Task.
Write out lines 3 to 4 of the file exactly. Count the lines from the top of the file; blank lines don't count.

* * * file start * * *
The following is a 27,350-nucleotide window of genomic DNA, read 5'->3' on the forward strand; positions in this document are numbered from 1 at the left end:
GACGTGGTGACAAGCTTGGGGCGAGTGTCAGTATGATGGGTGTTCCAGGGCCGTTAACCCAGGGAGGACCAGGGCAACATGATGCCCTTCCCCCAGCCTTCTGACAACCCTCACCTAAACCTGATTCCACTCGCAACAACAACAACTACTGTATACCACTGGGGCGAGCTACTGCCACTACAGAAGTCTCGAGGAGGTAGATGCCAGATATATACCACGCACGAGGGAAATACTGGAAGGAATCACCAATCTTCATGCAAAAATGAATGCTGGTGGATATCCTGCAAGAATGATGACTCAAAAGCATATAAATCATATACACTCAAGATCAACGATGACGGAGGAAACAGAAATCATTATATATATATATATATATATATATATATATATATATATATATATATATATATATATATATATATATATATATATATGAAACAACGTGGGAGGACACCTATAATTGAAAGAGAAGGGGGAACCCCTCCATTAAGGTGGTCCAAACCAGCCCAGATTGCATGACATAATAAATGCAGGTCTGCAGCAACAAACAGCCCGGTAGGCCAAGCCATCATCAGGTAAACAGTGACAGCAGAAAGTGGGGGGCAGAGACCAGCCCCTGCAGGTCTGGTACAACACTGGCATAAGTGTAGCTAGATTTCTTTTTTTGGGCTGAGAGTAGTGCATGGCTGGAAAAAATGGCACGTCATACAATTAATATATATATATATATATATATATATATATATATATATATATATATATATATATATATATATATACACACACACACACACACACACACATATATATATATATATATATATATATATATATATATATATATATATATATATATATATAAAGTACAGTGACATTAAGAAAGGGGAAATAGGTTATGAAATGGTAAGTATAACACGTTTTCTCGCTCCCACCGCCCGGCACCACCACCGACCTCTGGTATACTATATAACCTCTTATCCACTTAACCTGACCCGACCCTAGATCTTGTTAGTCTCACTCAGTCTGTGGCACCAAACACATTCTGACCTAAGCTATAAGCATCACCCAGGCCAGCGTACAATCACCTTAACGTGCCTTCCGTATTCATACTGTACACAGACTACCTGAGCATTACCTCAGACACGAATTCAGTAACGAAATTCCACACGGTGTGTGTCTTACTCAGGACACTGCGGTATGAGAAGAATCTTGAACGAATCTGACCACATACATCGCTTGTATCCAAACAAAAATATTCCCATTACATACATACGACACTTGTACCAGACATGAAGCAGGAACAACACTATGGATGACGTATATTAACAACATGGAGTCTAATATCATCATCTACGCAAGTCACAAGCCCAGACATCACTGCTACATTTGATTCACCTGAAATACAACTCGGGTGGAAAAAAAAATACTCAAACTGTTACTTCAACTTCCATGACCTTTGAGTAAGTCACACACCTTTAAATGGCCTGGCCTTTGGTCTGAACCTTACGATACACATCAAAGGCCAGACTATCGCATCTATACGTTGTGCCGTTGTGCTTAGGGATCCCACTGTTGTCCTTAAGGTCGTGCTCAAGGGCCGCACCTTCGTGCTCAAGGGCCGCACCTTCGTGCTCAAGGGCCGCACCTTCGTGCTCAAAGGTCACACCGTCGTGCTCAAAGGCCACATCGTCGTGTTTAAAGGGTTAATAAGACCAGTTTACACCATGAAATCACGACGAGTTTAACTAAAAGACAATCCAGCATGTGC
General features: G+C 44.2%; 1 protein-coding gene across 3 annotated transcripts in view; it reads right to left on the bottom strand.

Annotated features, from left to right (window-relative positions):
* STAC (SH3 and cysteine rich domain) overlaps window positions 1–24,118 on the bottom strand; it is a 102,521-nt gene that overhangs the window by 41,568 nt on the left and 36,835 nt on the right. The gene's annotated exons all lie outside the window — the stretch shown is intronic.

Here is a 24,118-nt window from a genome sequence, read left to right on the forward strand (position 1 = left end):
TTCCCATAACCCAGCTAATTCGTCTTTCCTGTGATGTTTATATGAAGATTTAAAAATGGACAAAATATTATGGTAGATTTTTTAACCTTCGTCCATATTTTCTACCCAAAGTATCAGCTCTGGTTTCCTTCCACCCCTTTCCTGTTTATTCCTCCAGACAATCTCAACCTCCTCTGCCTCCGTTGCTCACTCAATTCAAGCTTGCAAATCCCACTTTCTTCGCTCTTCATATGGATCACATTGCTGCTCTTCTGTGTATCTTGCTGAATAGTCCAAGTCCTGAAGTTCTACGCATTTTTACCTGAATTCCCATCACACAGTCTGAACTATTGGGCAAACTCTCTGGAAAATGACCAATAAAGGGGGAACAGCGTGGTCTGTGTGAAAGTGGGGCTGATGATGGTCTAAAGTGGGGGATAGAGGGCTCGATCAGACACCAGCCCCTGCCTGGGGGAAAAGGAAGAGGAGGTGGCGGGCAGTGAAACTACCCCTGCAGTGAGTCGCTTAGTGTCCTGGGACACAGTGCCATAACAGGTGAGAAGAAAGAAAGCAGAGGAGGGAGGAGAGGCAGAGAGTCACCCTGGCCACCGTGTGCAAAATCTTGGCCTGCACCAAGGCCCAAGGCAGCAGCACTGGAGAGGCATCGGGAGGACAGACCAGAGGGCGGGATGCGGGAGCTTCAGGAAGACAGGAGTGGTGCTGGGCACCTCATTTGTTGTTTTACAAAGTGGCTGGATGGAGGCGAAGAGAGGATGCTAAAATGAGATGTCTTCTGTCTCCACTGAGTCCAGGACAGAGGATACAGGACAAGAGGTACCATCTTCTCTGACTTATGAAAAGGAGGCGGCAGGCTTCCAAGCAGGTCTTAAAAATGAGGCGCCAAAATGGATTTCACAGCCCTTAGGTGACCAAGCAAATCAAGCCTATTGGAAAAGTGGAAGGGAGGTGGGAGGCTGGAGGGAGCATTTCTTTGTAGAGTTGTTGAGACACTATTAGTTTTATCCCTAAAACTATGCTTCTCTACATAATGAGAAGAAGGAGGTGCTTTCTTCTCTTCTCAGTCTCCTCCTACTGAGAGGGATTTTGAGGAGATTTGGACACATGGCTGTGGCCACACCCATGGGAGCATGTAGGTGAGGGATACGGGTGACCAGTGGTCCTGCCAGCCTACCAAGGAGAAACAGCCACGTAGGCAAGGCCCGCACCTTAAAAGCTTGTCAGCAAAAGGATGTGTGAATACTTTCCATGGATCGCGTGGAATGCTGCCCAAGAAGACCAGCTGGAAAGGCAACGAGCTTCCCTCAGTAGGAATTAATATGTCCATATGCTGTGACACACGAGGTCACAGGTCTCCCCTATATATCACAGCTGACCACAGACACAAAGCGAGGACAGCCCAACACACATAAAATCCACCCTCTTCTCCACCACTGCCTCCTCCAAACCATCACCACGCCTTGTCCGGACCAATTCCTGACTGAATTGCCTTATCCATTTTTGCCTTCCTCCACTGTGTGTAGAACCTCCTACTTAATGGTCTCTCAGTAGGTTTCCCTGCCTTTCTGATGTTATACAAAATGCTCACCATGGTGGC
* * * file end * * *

General features: G+C 44.2%; 1 protein-coding gene across 3 annotated transcripts in view; it reads right to left on the bottom strand.

Annotated features, from left to right (window-relative positions):